Introduction: After ischaemic stroke (IS) or TIA, recurrence and moderate/major bleeding are each associated with worse outcome. We compared baseline characteristics and outcomes for patients who did and did not have recurrence or bleeding using data from the ongoing TARDIS trial.
Method: TARDIS is assessing the safety and efficacy of intensive vs guideline antiplatelet agents in 4,100 patients with acute non-cardioembolic IS or TIA. Information on bleeding, and recurrent IS and TIA is collected up to day 90. Functional outcome are assessed centrally with blinding to treatment assignment at day 90. Data are unadjusted odds ratio (OR) or mean difference (MD) with 95% confidence interval (CI), and do not take account of treatment assignment.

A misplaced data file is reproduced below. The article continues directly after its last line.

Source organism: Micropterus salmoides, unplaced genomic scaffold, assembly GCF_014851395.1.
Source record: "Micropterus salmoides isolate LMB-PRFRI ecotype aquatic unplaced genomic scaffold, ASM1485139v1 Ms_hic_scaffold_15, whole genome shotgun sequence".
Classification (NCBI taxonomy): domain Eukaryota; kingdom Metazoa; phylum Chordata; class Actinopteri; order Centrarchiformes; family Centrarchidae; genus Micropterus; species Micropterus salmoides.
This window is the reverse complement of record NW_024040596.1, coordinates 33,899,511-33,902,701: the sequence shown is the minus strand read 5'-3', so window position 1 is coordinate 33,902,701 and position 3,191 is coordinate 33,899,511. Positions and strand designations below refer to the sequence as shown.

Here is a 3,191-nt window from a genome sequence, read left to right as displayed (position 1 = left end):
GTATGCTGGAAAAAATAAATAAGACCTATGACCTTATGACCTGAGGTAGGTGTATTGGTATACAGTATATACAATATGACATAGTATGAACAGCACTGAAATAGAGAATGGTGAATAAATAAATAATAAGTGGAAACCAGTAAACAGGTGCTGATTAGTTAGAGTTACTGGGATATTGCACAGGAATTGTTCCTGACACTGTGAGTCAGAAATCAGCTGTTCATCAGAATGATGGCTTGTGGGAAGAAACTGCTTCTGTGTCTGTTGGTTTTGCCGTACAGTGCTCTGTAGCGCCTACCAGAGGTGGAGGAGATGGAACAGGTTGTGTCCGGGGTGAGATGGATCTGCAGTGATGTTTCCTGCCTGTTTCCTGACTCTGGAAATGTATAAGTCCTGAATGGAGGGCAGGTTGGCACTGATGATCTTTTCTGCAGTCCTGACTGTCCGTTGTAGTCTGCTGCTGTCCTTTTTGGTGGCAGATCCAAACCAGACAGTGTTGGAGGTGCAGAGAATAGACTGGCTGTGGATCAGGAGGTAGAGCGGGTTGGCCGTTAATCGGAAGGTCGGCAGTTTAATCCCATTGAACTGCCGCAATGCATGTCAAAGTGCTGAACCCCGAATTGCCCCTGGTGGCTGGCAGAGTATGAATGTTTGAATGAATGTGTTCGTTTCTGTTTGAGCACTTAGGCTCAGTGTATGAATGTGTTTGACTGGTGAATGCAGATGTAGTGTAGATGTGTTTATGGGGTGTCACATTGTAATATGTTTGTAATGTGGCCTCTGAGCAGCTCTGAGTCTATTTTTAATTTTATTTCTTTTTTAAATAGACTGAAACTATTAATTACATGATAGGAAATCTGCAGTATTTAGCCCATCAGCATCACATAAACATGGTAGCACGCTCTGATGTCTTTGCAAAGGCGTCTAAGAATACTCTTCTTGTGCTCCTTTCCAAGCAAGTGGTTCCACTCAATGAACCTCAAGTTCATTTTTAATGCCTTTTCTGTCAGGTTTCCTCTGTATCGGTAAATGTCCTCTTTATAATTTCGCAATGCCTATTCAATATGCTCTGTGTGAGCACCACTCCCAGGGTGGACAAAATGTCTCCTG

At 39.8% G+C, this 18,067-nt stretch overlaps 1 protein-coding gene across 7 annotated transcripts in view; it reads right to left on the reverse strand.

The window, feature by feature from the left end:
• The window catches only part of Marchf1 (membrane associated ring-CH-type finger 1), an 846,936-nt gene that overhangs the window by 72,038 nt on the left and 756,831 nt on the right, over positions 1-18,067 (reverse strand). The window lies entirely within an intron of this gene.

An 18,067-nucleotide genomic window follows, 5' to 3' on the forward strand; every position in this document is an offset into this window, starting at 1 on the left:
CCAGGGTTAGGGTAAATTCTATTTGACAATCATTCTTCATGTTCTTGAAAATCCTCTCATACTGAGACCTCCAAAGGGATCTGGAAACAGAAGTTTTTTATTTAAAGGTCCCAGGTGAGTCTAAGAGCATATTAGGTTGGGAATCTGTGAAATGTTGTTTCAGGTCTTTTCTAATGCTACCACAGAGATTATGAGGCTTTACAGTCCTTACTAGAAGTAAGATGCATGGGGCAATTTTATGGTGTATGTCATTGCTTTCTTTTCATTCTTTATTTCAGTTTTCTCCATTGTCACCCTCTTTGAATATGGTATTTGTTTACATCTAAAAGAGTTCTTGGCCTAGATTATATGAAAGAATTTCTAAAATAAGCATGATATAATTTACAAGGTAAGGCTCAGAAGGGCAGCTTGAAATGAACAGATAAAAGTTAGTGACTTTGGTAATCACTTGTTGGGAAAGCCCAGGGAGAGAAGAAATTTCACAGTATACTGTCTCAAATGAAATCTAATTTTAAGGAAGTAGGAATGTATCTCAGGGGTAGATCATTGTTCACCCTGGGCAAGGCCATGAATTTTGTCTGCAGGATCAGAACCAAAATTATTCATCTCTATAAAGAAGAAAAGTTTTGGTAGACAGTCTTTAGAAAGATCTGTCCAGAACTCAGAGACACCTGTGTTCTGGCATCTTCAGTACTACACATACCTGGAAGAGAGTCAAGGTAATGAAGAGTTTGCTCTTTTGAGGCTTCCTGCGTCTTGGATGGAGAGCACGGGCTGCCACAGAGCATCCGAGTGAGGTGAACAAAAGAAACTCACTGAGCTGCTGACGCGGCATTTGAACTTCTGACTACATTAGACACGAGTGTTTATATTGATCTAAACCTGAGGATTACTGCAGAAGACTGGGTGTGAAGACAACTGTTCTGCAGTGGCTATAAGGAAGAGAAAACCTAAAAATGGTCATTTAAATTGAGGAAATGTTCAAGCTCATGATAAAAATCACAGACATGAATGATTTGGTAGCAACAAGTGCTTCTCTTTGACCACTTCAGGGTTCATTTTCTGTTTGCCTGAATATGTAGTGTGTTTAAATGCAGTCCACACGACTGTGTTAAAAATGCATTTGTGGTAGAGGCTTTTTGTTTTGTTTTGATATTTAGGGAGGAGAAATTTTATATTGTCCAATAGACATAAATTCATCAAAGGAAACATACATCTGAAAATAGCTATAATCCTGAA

Results: In 2697 recruited patients (of a planned 4100), recurrent events (178, 6.6%) were more common in patients with a qualifying event of TIA (p=0.017). Major (51 patients, 1.9%), including fatal (7 patients, 0.3%) bleeding were uncommon. Patients with a recurrence or moderate/major bleeding event had worse outcomes at day 90 than those without such events: more deaths, dependency (modified Rankin Scale), disability (Barthel Index), cognitive impairment (TICS-M), worse quality of life (EQ-5D HUS) and more mood disturbance (Zung depression scale) - all comparisons p<0.001.
Conclusion: Recurrent events are more common after TIA. Both recurrence and bleeding are associated with a worse outcome.